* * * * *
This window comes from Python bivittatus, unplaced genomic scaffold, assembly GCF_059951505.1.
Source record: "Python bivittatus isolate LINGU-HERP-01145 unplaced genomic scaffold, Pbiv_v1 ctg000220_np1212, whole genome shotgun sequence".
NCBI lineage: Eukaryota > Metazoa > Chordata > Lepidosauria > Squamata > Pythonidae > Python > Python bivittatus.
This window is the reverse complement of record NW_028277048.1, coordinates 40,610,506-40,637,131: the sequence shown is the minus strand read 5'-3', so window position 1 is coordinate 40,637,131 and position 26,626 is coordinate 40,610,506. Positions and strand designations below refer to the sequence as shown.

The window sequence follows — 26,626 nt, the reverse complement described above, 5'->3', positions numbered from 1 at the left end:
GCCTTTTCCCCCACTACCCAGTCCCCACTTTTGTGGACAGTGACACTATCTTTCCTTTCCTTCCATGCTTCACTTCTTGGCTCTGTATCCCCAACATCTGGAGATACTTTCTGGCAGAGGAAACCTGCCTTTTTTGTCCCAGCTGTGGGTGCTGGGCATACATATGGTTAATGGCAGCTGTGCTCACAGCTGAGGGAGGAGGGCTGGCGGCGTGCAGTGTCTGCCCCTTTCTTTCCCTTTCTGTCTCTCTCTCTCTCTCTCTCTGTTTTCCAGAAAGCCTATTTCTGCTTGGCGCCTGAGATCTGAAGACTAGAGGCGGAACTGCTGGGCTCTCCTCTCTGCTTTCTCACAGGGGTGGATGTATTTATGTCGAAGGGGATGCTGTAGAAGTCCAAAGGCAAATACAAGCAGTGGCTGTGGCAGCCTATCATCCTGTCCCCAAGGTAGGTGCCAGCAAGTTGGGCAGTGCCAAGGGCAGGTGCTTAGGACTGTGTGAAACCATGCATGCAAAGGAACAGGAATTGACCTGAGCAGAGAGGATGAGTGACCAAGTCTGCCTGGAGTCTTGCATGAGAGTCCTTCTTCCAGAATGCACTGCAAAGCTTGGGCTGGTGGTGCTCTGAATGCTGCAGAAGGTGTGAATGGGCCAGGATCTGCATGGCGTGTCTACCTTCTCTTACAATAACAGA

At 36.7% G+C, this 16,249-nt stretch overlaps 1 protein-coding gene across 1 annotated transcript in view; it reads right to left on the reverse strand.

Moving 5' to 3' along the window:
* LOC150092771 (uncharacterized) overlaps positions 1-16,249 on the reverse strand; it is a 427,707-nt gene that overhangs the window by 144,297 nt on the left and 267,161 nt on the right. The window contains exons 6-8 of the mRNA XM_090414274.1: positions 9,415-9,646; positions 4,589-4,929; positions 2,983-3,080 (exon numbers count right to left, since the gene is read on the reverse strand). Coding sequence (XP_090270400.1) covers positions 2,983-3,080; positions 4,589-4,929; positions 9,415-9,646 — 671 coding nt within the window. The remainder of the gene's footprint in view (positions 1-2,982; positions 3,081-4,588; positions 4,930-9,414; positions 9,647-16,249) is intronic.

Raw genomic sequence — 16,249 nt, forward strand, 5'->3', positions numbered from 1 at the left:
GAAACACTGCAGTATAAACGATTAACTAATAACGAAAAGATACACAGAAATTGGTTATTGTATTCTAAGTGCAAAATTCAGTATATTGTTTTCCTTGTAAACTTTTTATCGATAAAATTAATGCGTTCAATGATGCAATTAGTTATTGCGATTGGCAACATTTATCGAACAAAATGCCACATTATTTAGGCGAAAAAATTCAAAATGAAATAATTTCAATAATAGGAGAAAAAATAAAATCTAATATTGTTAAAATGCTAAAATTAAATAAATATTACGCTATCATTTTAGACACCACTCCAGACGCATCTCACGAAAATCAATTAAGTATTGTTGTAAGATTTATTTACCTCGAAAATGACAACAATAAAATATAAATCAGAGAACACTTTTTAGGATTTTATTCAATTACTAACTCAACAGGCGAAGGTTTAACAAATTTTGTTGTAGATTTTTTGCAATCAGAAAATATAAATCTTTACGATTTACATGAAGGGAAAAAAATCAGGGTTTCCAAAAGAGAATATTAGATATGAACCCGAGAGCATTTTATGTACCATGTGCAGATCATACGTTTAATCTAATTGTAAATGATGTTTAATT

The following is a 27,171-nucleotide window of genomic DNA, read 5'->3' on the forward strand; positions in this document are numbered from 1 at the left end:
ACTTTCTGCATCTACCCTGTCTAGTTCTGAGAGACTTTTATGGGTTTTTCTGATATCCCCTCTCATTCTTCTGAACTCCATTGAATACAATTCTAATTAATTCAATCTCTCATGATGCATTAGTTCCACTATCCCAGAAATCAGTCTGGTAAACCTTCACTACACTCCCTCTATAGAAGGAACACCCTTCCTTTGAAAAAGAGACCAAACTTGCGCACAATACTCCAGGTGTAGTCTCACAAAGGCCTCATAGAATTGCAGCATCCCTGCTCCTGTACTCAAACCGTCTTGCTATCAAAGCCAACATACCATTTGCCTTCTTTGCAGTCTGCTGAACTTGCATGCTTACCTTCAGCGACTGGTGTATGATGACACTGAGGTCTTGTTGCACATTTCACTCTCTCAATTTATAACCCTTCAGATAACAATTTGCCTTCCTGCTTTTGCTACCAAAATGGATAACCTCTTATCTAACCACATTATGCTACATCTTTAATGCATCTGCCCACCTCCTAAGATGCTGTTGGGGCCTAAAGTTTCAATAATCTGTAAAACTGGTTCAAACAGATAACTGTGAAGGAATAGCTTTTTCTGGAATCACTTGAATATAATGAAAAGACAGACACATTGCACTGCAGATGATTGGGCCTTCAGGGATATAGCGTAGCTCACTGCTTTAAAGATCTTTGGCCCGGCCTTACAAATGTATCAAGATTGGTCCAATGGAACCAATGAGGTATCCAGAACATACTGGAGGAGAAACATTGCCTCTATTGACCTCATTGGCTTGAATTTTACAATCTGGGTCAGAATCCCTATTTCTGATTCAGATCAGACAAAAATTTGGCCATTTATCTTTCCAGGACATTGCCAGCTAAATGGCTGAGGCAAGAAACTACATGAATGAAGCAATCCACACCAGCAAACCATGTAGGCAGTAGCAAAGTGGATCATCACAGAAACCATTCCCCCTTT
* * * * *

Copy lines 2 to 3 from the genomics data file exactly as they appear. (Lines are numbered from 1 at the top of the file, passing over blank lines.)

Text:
Source record: "Python bivittatus isolate LINGU-HERP-01145 unplaced genomic scaffold, Pbiv_v1 ctg000220_np1212, whole genome shotgun sequence".
NCBI lineage: Eukaryota > Metazoa > Chordata > Lepidosauria > Squamata > Pythonidae > Python > Python bivittatus.